Rob Kardashian and Blac Chyna’s Resident Assistant Tips
By Trill or Not Trill Team

Last week the internet was all a buzz when Rob Kardashian revealed nude images and other unsavory information of his former fiance Black Chyna.   Blac Chyna was a victim of revenge porn, misogyny, breaches of privacy and more. We recognize the severity of this case and do not take this situation lightly. As educators, we do want students to understand that situations such as these do happen on campus. Every case is different, so as a disclaimer let us say that this is not necessarily inspired by this Blac Chyna and Rob Kardashian but may have some similarities in language.  Be cognizant that these are learning tools and here for more of an open dialogue than anything. We asked some of our colleagues from the fields of Residence Life to assist in assessing some of the scenarios presented. Again, remember this is about open dialogue, so please encourage more questions and conversations on how we all can continue to learn and grow.


Resident A comes to you and says that he just found out his girlfriend is cheating on him with another resident. He found out via an Instagram DM that his girlfriend and the other guy were having sex on his own (Resident A) bed. Resident A is distraught and has told you he is planning to post the video on Instagram as revenge. 

Step 1: Validate the resident’s feelings. (ex. “I’m so sorry to hear this has happened to you.” “I can understand how upsetting this is for you.” Etc.)

Step 2: Refer to College Policy/Resident Handbook or contract to discourage resident from posting revenge video. (ex. “Page 54 of the resident handbook states cyber bullying/harassment may lead to immediate dismissal from college or residence hall.”)

Step 3: Refer to state or federal laws on harassment to educate the student on the seriousness of their plan. (ex. “outside of our institution, this form of harassment is actually against the law and could result in fines or jail time.”)

Step 4: Highlight policy violations of girlfriend and provide options for the student to address the issue the right way. (ex. “Your girlfriend’s actions are actually against our policy of being unattended in a room that you do not reside in, I would like you to file a report so we can properly address this violation.”)

Step 5: Acknowledge the resident’s feelings again and offer services like the Counseling Center and maybe even the Health Center if they are concerned about their sexual health after hearing about their girlfriend cheating. (Ex. “I know this is a tough situation to deal with, and I encourage you to schedule an appointment with our Counseling Center for support and maybe even our Health Center if you are concerned about your sexual health.”)

Step 6: Make sure you submit an information report to document this conversation with this resident and inform your supervisor of this incident.

 A good program would identify and discuss the serious implications of Cyberbullying and harassment which were involved in the Rob and Chyna Case. For example, sharing factual details about the case that people thought was funny and entertaining, but then putting them in the context of real world punishments that are associated with the action.


 RA’s should note that this is a very serious situation. They should even refer to past cases of cyber bullying which have led to people needing long-term counseling for depression or even cases, which resulted in suicide. Taking actions immediately and educating residents on the severity of this topic is important since this may be seen more this year due to the recent publicity of this in the news.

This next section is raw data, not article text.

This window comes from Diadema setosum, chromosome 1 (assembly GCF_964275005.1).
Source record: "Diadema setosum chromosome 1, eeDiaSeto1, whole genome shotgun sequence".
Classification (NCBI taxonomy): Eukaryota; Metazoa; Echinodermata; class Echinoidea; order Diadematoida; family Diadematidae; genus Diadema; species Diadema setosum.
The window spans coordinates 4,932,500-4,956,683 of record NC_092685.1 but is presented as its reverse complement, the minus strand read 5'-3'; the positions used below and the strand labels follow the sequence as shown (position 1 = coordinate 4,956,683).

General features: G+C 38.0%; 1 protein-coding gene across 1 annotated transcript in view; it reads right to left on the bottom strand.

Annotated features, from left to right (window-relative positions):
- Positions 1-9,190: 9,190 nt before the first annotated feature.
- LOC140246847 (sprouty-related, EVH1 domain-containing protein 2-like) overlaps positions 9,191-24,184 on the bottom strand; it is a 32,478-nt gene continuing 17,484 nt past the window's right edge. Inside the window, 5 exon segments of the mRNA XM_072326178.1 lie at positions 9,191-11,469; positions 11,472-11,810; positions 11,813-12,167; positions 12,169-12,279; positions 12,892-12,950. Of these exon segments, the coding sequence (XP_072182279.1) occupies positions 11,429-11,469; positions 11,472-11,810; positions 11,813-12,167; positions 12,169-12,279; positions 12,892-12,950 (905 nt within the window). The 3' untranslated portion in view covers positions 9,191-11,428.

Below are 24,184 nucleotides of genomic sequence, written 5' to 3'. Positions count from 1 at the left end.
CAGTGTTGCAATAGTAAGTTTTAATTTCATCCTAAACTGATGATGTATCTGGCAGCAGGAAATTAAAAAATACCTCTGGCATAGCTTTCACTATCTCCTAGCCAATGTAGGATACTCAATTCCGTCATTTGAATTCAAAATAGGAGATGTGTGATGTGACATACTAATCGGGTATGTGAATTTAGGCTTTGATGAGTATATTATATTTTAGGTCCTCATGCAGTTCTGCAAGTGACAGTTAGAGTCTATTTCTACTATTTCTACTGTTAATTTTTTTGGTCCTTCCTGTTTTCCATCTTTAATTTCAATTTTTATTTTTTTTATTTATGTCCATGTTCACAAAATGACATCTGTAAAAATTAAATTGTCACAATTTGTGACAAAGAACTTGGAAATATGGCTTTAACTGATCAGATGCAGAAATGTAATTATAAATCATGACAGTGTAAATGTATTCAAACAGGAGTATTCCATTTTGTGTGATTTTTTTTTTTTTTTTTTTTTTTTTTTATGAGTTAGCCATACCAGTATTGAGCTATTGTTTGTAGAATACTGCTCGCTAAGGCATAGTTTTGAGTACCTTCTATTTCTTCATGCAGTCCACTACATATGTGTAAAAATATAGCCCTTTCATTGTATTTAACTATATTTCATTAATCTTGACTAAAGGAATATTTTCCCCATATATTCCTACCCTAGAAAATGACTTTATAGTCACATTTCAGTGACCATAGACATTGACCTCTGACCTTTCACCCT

You hear a commotion in the hallway. After walking out you notice Resident B is yelling to one friend. He yells ” I bought that girl some new Jordan’s, that bracelet she loves to wear and even those fucking shorts she always rocks. And now she’s in the cafeteria sitting on that dude’s lap. Isn’t that disrespectful? I’m going to fuck him up then going to rip all that shit right off her.” A second friend responds, “You know you don’t own her, right?”

Try to De-escalate the Situation: Clearly, Resident B is about to throw hands.  In my experience working with agitated students, what works best is asking them if they would like to take a “walk.” Taking Resident B to a quieter location can help you calm him down. Leaving that stuffy office, crowded hallway or loud cafeteria can do wonders. A quiet lounge area or a bench outside the library will do. If he is around his friends or peers, he may feel the need to act up so you want to make sure you are away from other students.

While talking to the student, you want to make sure he is not on his phone. It is important to be aware of this and address it at the beginning of the conversation. Nowadays, a situation can escalate rather quickly with social media and texting. Remind him that whatever he posts at the heat of the moment will live forever (because, you know, screenshots) and cannot be taken back.

Call for Back-Up: If you do not feel comfortable handling the situation, there is no shame in phoning the RA on duty or even your supervisor.  I tell this to my staff all the time. Working in Residence Life has taught me that it is important that we look out for each other, and having an extra RA at the scene can help you handle the situation effectively.

Document Everything!: I have learned as a young professional that documentation is crucial. Keeping good notes on meetings and any incidents can protect you in the long run. In worse case scenarios, it can even save your job! You never know what can happen, especially when Resident B is threatening other students.